Answer to a question from a reader

What can I do if my sibling refuses to report our parent's deceased estate?

The short answer

It is illegal not to report a deceased estate. Perhaps telling your sibling this will spur them to action. Otherwise you can approach the Master's office for help.

The whole question

Dear Athalie

My mother passed away in 2017, leaving me and my sister behind. There was no will and no executor appointed. My sister is withholding all the documents and hasn't reported the deceased estate because her son is receiving rent from tenants living on my mother's property.

I managed to get copies of all the necessary documents so that I can report the estate, but I need my sister to sign the Next of Kin Affidavit or the Nominations form for the appointment of an executor of an intestate estate, and she refuses to do so. 

Is there a way for me to recover a portion of the rent being paid to her son seeing as I am a beneficiary to the estate? 

The long answer

Firstly, a death is required to be reported to the Master’s office within 14 days, and the lectures quote the Administration of Estates Act of 1965 as follows: 

“Penalty for not reporting - Section 102

“Any person who contravenes or fails to comply with Section 7 (which is reporting a death) shall be guilty of an offence & liable on conviction to a fine or to imprisonment for a period not exceeding 3 months.”

Thus, it is clearly illegal for your mother’s death to have gone unreported for five years. 

The Estates Act goes on to say, “Any person who fails to comply with the provisions of paragraph (b) of subsection (1) shall, apart from any penalty or other liability he may incur thereby, be liable for any estate duties payable in respect of the property concerned.”

The Department of Justice and Constitutional Development says: “At death the estate of the deceased person is frozen, and no-one may withdraw funds from the deceased’s bank accounts or deal with any of the estate assets without the necessary permission from the Master of the High Court.”

Accordingly, it would seem that your sister and her son are illegally drawing rental from an unreported deceased estate.

You should perhaps make your sister aware that her refusal to comply with the law to report a deceased estate by refusing to sign the Next of Kin Affidavit and Nomination forms and submit her ID constitutes an offence.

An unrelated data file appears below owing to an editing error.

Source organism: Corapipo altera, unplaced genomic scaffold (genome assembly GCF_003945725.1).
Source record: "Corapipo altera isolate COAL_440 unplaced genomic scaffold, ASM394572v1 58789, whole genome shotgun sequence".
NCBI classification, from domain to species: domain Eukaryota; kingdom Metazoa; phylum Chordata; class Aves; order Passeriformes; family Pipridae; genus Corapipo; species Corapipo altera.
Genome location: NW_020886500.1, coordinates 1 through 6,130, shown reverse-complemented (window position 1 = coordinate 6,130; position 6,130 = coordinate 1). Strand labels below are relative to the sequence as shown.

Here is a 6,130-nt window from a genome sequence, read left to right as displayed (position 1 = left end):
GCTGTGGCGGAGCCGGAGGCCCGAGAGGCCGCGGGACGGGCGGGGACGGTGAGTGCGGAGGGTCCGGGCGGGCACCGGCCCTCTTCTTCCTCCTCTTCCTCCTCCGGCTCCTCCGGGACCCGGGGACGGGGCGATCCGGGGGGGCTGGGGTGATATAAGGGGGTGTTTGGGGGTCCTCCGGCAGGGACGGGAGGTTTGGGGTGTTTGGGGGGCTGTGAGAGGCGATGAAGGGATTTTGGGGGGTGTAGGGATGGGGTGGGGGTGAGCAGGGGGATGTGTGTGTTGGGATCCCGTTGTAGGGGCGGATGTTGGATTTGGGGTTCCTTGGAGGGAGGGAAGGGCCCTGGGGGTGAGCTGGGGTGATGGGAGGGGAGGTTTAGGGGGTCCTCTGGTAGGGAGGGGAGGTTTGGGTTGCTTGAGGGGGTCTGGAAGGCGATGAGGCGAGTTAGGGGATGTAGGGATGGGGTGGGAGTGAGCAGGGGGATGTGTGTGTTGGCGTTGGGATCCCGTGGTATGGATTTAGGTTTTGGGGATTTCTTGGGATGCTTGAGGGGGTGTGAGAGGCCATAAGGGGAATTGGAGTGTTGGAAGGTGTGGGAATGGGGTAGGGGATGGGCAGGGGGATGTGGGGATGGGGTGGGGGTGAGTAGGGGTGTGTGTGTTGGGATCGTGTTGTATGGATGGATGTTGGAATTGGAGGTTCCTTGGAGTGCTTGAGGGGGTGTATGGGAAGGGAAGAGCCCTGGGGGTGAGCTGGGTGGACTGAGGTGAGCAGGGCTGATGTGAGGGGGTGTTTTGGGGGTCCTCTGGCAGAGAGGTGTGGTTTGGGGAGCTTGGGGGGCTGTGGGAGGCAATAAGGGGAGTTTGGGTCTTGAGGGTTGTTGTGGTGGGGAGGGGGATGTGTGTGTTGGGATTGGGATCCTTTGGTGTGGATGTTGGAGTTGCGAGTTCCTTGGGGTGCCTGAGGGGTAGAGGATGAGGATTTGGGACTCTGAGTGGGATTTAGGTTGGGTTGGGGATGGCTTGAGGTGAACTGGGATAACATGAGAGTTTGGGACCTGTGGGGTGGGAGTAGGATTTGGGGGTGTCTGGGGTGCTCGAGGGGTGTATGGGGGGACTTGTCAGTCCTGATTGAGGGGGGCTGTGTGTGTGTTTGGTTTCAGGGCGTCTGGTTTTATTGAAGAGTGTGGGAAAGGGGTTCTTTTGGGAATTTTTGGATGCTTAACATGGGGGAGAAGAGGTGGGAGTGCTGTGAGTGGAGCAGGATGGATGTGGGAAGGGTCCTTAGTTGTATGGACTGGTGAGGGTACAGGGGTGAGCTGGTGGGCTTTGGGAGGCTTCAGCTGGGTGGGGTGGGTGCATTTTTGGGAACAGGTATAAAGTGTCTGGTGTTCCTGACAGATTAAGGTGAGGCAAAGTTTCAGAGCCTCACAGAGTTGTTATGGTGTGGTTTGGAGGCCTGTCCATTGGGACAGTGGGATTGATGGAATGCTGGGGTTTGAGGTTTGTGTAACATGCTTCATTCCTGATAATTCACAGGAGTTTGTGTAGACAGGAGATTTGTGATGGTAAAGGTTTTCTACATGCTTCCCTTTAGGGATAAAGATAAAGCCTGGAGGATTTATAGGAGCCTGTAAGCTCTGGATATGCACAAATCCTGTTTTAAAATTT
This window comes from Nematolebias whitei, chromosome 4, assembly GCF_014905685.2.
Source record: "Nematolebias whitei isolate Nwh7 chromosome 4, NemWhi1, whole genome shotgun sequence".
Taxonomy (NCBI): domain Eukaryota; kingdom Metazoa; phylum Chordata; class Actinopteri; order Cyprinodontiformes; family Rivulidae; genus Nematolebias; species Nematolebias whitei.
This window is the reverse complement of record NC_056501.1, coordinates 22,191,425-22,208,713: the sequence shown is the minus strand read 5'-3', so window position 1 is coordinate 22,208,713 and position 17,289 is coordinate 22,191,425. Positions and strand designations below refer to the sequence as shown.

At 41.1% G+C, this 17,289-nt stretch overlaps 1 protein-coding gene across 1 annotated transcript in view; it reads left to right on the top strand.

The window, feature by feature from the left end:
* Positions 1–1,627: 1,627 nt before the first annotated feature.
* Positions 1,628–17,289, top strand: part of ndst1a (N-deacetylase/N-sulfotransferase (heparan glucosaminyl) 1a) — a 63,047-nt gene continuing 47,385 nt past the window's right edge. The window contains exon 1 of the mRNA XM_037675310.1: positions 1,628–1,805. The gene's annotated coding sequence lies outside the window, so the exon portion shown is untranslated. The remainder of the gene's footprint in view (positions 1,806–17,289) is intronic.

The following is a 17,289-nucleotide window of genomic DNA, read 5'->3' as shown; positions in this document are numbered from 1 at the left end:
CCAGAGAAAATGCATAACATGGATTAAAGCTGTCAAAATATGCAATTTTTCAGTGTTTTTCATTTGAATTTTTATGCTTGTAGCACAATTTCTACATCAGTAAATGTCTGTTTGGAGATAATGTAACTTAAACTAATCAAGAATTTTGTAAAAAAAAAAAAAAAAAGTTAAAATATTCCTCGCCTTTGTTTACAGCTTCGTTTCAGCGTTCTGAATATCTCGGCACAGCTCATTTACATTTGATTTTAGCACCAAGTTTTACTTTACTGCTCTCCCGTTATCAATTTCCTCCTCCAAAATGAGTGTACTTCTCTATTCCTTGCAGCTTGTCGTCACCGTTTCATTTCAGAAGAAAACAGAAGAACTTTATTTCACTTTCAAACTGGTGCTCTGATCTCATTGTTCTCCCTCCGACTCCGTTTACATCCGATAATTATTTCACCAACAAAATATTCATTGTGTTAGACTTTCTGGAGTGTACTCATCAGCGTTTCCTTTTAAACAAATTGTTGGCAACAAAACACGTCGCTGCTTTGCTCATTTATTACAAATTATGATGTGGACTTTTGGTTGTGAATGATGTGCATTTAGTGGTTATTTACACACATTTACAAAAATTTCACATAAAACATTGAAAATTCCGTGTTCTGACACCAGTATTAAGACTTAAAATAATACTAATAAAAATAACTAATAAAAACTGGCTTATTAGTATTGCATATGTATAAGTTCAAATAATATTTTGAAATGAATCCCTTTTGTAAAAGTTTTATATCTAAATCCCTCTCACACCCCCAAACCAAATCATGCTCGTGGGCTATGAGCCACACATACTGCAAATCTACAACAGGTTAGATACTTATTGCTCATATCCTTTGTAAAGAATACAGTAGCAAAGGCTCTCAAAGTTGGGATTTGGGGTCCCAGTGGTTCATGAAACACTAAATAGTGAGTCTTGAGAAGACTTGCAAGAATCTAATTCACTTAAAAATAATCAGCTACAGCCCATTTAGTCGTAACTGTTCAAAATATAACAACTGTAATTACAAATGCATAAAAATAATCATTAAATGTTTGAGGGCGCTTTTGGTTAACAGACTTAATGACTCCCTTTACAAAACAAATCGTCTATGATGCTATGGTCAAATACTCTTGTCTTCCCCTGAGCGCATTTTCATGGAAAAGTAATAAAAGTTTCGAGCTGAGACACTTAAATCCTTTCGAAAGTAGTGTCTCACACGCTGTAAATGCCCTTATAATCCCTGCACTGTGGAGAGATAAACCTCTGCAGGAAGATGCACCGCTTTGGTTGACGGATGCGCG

When a death is reported, a deceased estate comes into being, and no one is authorised to act on behalf of the estate until an executor is appointed. The Administration of Estates Act says that a person who is in possession of a property or document, except for a will, can retain the possession of that property or document, unless the Master or the Court says otherwise, until an executor has been appointed. also says that in the interim period before an executor is appointed, institutions like banks, insurance, and pensions can be notified of the death by sending a copy of the death certificate.

In terms of the tenants in your late mother’s property who are presently paying rent to your sister and her son, this is what generally happens to tenants in a deceased estate, says Fitzanne Estates:

“Tenants are usually not required to move out upon the death of the landlord because lease agreements typically continue after his or her passing.

“After paying out the legatees, the executor of the landlord’s estate will take over estate administration and transfer the “residue” to the heirs. The lease’s rights and obligations will also be transferred to the heirs through this process.

“Most commonly, the heirs will simply 'inherit' the lease as it is and become the legal successors to the deceased landlord, meaning that there will be no immediate change for the tenant.

“While the estate is still being wrapped up, the monthly rental fees should be paid to the Executor of the Estate.”

Perhaps the place to start is by asking for an appointment at the Master’s office to get advice on how to approach the problem of the unreported deceased estate given that your sister, as the other heir, refuses to give her ID or signature in the required forms. These are the contact details:

Master of the High Court helpline:
Tel: 012 315 1207

Without actually reporting the deceased estate, you may not benefit from the rental presently being drawn by your sister and her son, as it would put you outside the law, just as they presently are. But in the interim period before an executor is appointed, you could ask the Master to order that pending the appointment of the executor, you be recompensed for your share of the rental, or at least given the assurance that once the executor is appointed, you will receive what is owing to you.

It’s important to note that the law says that “…every decision, ruling, order, direction or taxation by the Master under this Act shall be subject to appeal to or review by the Court upon motion at the instance of any person aggrieved thereby, and the Court may on any such appeal or review confirm, set aside or vary the appointment, decision, ruling, order, direction or taxation…”

If you are not assisted by the Master’s Office, you may have to approach the Court.

You can approach Legal Aid (which is a means-tested organisation) for free legal advice and assistance, but if you do not qualify in terms of income, you will have to seek legal representation. 

These are the Legal Aid contact details:

  • Legal Aid Advice Line (Toll-free): 0800 110 110

  • Please-Call-Me number: 079 835 7179

Wishing you the best,

Answered on Sept. 19, 2022, 4:41 p.m.

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